As the name implies, re-entry is something entering something in a repeated fashion. In arrhythmia, it is when a tachycardia is seen traveling (propagating) along an anatomical pathway.
Understanding what re-entry is and how re-entry tachycardia is formed is fundamental to understanding entrainment.Therefore this section will concentrate in what re-entry is and how re-entry is initiated.
Re-entry is one mechanism of arrhythmia and is the most fun type of mechanism. Other types include – triggered activity and automaticity (boring!) – why is reentry fun ? Because we can do things to it and most are potentially curable!
If you recall basic cellular electrophysiology, cardiac cells propagate impulses by depolarization not by direct conduction as in a electric circuit.
Depolarization and repolarization takes time (milliseconds). Therefore a spread of depolarization is followed by a tail of cells repolarizing. These repolarizing cells cannot excite until fully repolarized therefore they create a tail of refractory cells. The fully recovered cells in behind the refractory tail and the still not-depolarized cells in front of the wavefront are excitable and termed the ‘excitable‘ gap. The direction of the tachycardia depends on where the initial depolarization began and the anatomical tissue pathway.
Cardiac cells spread the depolarization to adjacent cells by gap junctions and this determines the microscopic direction of impulse conduction – however for practical purposes, macrosopcically, the impulse can travel in any direction as there are gap junctions all over the place. In some places (e.g. the Crista Terminalis) fiber orientation tends to direct the wave front.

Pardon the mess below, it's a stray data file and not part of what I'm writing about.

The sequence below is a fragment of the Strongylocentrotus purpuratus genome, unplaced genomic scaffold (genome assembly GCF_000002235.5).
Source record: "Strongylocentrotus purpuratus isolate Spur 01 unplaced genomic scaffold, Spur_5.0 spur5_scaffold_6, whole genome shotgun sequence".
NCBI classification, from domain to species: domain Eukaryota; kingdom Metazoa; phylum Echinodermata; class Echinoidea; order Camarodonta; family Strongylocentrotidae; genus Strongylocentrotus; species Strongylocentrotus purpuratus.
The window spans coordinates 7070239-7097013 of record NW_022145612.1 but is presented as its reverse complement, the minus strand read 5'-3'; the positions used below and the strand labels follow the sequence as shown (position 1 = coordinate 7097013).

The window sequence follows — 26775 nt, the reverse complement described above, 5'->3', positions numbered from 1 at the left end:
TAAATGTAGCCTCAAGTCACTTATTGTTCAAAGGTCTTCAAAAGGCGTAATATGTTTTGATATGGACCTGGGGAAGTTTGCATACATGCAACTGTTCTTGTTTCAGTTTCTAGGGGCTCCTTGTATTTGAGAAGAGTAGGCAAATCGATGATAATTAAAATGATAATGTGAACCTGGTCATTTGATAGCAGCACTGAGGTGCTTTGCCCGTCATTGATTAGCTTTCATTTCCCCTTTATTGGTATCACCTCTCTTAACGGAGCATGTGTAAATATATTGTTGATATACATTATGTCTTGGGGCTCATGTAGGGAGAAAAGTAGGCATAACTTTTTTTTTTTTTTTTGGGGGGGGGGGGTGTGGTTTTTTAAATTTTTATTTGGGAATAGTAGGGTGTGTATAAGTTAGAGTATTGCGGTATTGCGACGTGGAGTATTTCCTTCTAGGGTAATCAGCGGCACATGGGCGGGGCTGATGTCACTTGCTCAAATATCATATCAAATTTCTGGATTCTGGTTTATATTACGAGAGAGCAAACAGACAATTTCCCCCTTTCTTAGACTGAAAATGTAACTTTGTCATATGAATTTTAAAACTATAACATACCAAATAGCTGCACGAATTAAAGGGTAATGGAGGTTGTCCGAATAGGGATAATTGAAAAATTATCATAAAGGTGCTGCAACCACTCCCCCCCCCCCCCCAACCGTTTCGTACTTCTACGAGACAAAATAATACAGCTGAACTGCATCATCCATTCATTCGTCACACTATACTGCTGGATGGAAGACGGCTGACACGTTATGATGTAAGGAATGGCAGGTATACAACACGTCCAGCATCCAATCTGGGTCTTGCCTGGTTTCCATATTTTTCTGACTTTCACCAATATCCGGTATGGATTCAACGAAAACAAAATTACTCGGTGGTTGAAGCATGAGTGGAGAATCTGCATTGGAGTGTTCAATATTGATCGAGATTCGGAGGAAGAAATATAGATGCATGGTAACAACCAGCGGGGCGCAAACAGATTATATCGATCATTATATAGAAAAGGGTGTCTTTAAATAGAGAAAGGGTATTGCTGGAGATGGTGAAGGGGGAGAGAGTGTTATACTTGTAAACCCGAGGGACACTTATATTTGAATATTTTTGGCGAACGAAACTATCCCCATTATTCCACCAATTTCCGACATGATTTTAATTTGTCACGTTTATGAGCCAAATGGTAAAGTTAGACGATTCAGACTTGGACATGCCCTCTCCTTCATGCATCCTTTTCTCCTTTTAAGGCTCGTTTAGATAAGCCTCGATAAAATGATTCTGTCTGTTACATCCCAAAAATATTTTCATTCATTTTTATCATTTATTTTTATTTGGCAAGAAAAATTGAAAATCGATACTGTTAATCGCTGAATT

For re-entry to occur, the depolarizing wavefront needs to come back on its own. For this to occur – there must be an anatomic obstruction that creates “circuit of tissue”. In real life these obstructions are either scar tissue or natural obstructions like valve rings, cavo-tricuspid isthmus etc.
Lets look at the following diagram – which shows a anatomical scar within a blob of healthy tissue. What will happen if an impulse arrives at near the obstruction? Is re-entry possible?
Now consider, the obstruction creating two pathways – which have different electrical properties. One can conduct fast and the other conducts slowly because of disease state.
In this situation as shown in the diagrams, there exists a potential for the wavefront coming via the slow pathway to re-enter the other pathway provided the tissue is not refractory.
If the conduction via the slow pathway is sufficiently slow, the other pathway might have enough time to recover and enable re-entry
In real life this would mean incessant tachycardia and fortunately it is rare. The common mode of initiation of tachycardia when this sort of substrate is present by creating a functional unidirectional block and presence of premature impulses.
Lets look at this in detail as this is a very important concept for arrhythmia initiation which we can also use in the EP lab.
The requirements are
- Two sets of tissues – with different conduction properties
- Separated by anatomy
- Functional unidirectional block and premature impulse
Two sets of tissue with different conduction properties
This could be scar tissue (e.g. from a ischemic insult, surgery etc) or normal but “different” tissue separated by normal anatomical boundaries – the classic examples being the slow pathway (SP) in AV Nodal re-entry and Cavo Tricuspid Isthmus (CIT) In right atrial flutter.